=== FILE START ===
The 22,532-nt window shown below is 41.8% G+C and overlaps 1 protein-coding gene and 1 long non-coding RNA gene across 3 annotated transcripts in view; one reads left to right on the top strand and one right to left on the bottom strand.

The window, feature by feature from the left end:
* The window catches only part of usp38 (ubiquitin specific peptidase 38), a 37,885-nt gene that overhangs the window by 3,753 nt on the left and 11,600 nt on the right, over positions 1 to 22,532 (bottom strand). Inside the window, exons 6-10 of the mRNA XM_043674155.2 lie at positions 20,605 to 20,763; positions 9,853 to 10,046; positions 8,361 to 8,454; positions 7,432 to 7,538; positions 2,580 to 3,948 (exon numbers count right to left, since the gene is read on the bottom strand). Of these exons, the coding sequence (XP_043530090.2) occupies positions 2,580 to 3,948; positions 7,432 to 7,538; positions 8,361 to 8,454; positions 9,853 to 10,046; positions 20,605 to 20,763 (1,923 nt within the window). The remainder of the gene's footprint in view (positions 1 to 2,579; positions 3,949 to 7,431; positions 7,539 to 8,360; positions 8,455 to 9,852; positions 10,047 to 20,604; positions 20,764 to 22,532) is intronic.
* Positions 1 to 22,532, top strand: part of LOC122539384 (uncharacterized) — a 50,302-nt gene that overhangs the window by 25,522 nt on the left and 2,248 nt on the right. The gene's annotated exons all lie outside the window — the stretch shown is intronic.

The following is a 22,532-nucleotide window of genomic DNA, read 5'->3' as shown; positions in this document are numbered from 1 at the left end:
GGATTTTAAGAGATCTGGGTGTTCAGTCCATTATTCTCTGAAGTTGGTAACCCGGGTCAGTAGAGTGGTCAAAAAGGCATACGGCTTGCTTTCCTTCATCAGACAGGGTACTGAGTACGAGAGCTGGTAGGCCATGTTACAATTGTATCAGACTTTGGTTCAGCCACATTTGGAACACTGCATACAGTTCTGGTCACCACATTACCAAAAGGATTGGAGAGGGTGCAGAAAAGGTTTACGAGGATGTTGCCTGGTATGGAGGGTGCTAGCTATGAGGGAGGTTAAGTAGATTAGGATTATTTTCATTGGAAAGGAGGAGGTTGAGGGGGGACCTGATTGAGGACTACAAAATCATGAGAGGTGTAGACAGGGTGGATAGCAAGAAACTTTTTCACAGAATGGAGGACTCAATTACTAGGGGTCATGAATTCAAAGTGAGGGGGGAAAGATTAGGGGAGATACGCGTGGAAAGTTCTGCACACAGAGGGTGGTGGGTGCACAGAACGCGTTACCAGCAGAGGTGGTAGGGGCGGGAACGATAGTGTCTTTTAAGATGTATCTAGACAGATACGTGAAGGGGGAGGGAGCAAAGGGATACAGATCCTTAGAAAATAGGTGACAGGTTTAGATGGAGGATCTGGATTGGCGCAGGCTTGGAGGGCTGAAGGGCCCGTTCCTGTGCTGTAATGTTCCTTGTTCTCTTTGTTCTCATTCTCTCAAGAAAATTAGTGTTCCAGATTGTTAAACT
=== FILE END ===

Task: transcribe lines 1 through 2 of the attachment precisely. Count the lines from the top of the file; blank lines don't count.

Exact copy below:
The 22,532-nt window shown below is 41.8% G+C and overlaps 1 protein-coding gene and 1 long non-coding RNA gene across 3 annotated transcripts in view; one reads left to right on the top strand and one right to left on the bottom strand.

The window, feature by feature from the left end: